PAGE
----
Tonight I was reminded why I love listening to people talk. I don’t mean that in the sense that I’m unique because of it; rather, that I can become so helplessly engulfed in a story, but that I know some people who can’t grasp that concept.
I’d like to thank Ira Glass for reminding me of that fact. For the past two hours I sat in Bovard Auditorium listening to him tell story after story related to his radio talk show This American Life and seamlessly weave in the nuances of why we enjoy the stories. From the downfalls of the teachings of writing schools to Arabian Knights, Ira Glass conveyed humor, awe, and nostalgia to the entire audience.
As a quick background, Ira Glass’s radio show takes on a simple premise and builds. The foundation is that ordinary people can be interesting. While true, there are thousands of other various pieces of art whether they be plays, movies, or TV shows that try to found themselves on this concept. Glass addressed this point saying that they aren’t really interesting in the whole story. What makes their show so intriguing is the small corners of stories or events that give it character.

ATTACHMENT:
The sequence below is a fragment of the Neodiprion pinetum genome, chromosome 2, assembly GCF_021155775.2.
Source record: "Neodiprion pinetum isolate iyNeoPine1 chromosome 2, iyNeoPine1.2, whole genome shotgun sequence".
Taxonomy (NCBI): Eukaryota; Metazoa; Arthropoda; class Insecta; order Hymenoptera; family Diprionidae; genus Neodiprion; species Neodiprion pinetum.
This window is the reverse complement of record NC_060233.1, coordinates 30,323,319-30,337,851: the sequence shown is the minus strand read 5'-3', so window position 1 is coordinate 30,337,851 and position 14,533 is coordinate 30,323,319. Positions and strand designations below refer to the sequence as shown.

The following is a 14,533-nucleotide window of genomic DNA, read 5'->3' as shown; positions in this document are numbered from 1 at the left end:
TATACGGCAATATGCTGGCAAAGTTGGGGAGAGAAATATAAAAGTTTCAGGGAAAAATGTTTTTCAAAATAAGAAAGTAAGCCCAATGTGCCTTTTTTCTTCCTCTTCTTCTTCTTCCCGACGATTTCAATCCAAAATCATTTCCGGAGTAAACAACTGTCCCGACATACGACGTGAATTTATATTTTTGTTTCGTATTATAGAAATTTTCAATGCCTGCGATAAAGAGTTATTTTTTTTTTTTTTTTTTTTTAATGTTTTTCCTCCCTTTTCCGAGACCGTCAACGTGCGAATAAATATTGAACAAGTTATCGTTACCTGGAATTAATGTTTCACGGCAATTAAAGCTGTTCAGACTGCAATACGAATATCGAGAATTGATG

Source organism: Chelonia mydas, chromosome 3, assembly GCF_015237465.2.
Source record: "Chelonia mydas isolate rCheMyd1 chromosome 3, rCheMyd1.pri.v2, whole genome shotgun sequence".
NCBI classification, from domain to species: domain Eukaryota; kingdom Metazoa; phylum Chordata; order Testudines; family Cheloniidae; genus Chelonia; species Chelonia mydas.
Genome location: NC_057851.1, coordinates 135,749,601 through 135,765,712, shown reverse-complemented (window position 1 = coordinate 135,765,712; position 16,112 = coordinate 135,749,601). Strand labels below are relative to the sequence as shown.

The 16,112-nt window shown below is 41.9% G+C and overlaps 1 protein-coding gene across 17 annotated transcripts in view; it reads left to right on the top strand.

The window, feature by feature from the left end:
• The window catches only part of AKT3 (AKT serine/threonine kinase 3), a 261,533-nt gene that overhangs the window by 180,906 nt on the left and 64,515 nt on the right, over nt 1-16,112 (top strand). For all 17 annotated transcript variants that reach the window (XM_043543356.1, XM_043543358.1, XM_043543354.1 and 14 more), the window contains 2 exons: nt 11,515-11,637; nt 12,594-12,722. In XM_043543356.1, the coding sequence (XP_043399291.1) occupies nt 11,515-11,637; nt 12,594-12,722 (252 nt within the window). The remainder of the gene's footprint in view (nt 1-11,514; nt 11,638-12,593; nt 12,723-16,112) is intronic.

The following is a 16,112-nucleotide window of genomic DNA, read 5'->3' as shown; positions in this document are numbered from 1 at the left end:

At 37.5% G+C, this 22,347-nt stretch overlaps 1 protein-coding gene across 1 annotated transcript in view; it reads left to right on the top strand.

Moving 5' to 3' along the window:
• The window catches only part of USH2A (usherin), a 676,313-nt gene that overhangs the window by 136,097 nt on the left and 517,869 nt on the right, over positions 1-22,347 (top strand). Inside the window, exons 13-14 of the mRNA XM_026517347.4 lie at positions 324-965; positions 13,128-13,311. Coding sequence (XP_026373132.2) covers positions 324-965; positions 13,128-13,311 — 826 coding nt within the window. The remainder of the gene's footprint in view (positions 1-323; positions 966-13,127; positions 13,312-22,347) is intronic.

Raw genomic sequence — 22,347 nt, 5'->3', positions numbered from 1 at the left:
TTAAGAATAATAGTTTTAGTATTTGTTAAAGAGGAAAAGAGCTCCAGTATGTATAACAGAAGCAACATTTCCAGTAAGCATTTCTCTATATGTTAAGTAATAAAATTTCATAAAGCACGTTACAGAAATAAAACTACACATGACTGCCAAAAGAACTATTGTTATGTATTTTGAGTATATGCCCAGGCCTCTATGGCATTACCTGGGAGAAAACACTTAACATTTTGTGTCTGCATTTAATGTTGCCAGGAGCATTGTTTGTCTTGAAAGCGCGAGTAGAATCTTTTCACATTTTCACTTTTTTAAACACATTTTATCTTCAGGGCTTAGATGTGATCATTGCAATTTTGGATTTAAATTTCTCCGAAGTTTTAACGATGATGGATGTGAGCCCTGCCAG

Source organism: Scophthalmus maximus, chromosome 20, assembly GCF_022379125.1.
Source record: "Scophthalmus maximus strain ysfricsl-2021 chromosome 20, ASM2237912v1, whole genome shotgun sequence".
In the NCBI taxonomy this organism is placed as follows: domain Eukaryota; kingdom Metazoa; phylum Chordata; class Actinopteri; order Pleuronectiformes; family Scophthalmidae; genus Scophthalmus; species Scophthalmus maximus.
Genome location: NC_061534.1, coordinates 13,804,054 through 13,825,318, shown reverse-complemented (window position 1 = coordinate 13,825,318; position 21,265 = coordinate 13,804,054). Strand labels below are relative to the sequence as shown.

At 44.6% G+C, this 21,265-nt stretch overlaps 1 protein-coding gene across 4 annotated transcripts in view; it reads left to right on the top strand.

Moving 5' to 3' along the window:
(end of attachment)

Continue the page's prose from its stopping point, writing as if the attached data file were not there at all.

So throughout the entire show (?, maybe it was more of a speech, or maybe a monologue) Glass stressed the importance in story telling of the action and the following reflection. By breaking down and getting rid of the complexities that could possibly be extracted by studying the thousands of classic stories, it becomes blatantly obvious why you love the stories you love. Whether it’s a personal experience that you can relate to, or just some universal comprehension that brings us together, the best stories hit home.
To me, this is why I love the podcasts I love. It’s why they are the top ranked podcasts.
It’s why some TV shows are amazing while others are cancelled after the pilot.
It’s why his event (that’s what I’m calling it) received a standing ovation.
Kind of an odd title, but fitting nonetheless. Last night the USC Catholic Center got everyone together bused us to The Grove, a high end outdoor mall in LA (you might have heard of it…).